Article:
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Harry Binswanger and Gregory Salmieri on the Rubin Report - Grounding morality in facts

The Rubin Report: Why It Is Critical to Be Fact-Oriented

Recently, we featured in New Ideal the Ayn Rand Institute’s partnership with Dave Rubin to produce a series of Rubin Report interviews exploring Objectivism and its view of happiness. See the episode list below for the first four videos.

Today, we continue the series with a deep dive into the question of why it is critical to be fact-oriented in the pursuit of happiness. In this interview, Rubin sits down with two philosophers — Harry Binswanger, a member of ARI’s board of directors, and Gregory Salmieri, Anthem Foundation fellow and lecturer at Rutgers University — to discuss the relationship between facts and values, and why that issue — which might seem abstract and esoteric — is crucially relevant to the achievement of happiness.

This being Binswanger’s first appearance on the Rubin Report, Rubin took the opportunity to ask him, as someone who knew Ayn Rand well, what she was like as a person, and why the “meme” about Rand and about Objectivists is often negative. Binswanger charmingly recounts some of his experiences interacting personally with Rand — and both Binswanger and Salmieri note that a highly provocative thinker who challenges people’s deepest-held beliefs is bound to provoke strongly charged reactions.

After that introductory discussion, Rubin plunges right into the philosophical deep end by asking about the “Is-Ought” gap. This is the age-old philosophical question of how ideas about what we “ought” to do are related to questions about what “is” — in other words, how values relate to facts.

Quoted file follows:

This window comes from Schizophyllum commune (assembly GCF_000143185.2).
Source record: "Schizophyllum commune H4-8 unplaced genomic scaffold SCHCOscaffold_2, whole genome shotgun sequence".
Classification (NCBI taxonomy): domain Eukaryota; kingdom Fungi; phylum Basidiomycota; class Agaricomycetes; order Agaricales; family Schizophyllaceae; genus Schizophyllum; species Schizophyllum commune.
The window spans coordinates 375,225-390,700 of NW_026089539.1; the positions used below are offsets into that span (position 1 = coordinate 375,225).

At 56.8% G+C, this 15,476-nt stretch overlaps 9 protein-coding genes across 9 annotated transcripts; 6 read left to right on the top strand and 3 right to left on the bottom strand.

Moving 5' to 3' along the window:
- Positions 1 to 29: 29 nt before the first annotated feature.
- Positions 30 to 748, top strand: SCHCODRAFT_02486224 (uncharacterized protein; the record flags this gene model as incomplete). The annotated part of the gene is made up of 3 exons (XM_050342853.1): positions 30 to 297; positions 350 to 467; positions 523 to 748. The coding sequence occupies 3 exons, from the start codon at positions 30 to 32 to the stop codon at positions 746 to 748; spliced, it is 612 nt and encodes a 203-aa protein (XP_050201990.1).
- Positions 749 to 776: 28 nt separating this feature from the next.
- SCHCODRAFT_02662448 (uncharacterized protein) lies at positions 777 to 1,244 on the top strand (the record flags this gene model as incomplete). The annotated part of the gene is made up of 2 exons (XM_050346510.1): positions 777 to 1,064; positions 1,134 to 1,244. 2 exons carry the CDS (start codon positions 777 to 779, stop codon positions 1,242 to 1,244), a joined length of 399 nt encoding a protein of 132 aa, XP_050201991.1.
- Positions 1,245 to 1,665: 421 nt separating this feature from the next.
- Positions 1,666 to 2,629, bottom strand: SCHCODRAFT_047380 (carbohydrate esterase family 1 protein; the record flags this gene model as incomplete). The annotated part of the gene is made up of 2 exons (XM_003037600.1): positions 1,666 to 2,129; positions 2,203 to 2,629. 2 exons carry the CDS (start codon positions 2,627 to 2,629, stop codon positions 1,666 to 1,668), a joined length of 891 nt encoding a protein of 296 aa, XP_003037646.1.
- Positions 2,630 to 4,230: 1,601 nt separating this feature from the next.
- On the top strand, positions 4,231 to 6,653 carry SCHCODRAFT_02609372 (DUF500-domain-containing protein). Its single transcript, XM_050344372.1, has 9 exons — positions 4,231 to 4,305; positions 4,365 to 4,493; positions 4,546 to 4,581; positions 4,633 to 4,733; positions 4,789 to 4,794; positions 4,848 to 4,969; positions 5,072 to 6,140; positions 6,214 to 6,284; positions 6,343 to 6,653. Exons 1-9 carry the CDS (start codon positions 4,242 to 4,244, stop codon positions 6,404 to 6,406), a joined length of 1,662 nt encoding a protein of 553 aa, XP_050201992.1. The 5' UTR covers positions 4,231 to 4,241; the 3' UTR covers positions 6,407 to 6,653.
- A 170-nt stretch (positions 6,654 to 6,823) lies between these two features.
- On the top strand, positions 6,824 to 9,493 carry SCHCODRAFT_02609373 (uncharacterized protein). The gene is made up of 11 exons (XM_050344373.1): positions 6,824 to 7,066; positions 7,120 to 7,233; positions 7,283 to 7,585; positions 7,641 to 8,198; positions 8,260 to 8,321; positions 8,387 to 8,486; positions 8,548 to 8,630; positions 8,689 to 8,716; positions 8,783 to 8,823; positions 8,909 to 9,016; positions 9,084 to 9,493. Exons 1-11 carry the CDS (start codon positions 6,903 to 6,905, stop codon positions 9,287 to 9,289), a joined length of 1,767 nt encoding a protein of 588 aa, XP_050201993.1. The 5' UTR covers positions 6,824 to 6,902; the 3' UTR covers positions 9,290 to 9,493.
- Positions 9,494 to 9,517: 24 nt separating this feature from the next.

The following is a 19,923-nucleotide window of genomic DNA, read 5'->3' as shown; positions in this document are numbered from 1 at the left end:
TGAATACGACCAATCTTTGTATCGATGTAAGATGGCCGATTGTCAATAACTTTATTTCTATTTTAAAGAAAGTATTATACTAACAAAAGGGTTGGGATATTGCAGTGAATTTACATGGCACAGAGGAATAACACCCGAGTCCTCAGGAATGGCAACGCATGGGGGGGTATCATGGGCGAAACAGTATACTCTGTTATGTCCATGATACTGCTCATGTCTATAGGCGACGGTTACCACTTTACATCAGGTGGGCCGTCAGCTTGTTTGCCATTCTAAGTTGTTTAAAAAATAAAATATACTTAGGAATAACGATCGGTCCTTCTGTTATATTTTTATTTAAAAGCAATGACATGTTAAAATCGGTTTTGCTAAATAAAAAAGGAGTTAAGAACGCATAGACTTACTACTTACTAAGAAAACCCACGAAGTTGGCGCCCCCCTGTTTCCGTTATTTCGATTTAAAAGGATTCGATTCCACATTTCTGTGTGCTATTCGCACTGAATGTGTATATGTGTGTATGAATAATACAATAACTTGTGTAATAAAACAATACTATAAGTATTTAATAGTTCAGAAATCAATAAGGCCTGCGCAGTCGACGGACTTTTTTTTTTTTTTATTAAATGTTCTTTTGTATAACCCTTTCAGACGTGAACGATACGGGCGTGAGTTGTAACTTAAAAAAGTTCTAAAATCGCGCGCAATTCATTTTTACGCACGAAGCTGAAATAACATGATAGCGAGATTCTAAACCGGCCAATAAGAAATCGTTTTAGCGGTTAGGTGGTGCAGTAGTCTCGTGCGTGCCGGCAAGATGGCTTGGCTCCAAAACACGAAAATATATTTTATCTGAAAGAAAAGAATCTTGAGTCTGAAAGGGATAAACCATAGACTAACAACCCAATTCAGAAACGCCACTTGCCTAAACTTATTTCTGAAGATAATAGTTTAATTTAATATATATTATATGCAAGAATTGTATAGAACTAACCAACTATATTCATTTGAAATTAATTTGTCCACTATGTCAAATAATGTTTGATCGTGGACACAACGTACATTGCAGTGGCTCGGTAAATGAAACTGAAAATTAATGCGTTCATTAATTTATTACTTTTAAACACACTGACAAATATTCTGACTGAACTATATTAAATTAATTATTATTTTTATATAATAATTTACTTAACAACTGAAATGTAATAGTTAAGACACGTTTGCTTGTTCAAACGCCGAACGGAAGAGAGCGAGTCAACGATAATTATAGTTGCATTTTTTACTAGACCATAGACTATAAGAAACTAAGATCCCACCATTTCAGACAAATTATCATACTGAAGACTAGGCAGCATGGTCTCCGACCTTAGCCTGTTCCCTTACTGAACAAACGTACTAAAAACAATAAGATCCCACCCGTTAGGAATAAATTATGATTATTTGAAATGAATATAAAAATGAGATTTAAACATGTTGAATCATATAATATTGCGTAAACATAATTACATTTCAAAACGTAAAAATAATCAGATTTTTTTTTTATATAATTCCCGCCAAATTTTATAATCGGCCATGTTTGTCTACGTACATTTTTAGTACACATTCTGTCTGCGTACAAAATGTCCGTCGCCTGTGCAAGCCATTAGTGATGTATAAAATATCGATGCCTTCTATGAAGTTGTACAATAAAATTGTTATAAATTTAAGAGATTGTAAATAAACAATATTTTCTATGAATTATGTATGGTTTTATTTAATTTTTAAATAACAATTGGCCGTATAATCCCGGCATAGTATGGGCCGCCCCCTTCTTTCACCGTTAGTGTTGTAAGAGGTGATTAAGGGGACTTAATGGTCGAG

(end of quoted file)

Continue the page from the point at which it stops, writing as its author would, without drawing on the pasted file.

Binswanger and Salmieri question whether the moral lessons conveyed by Old and New Testament stories of sacrifice really do convey any truth, psychological or otherwise, when the morality of self-sacrifice cannot be derived from facts.
Rand’s philosophy offers a fresh and radical solution to this question. Salmieri notes how Rand draws on her distinctive view of how all concepts are formed on the basis of facts, while Binswanger points to the specific facts about living organisms from which Rand thought value concepts are formed.

Readers may recall that Rubin hosted a panel conversation at last summer’s Objectivist conference that included Salmieri as well as Jordan Peterson. That conversation delved even more deeply into the “is-ought” issue and Rand’s distinctive approach to it.

It also touched on a number of other themes relevant to the current discussion. Referring back to that event, Rubin asks about the connection between morality and stories.

Peterson has argued that religious mythology conveys a kind of psychological truth or significance even when it is not literally true. While acknowledging that religious mythology can be artistically powerful, Binswanger and Salmieri question whether the moral lessons conveyed by Old and New Testament stories of sacrifice really do convey any truth, psychological or otherwise, when the morality of self-sacrifice cannot be derived from facts. Great art that draws on a more rational moral code, on the other hand, can provide inspiration, clarity, and the philosophical perspective needed to overcome obstacles in the pursuit of happiness.

Much of the rest of the conversation centers on the implications and importance of a philosophical commitment to the facts of reality:

  • Does the exploration of and adherence to a philosophy like Objectivism amount to the dogmatic embrace of something like a religion, or does it give one tools for being intellectually honest?
  • Does such a philosophy wall itself off from science, or does it welcome new scientific discoveries and work to integrate them into its principles?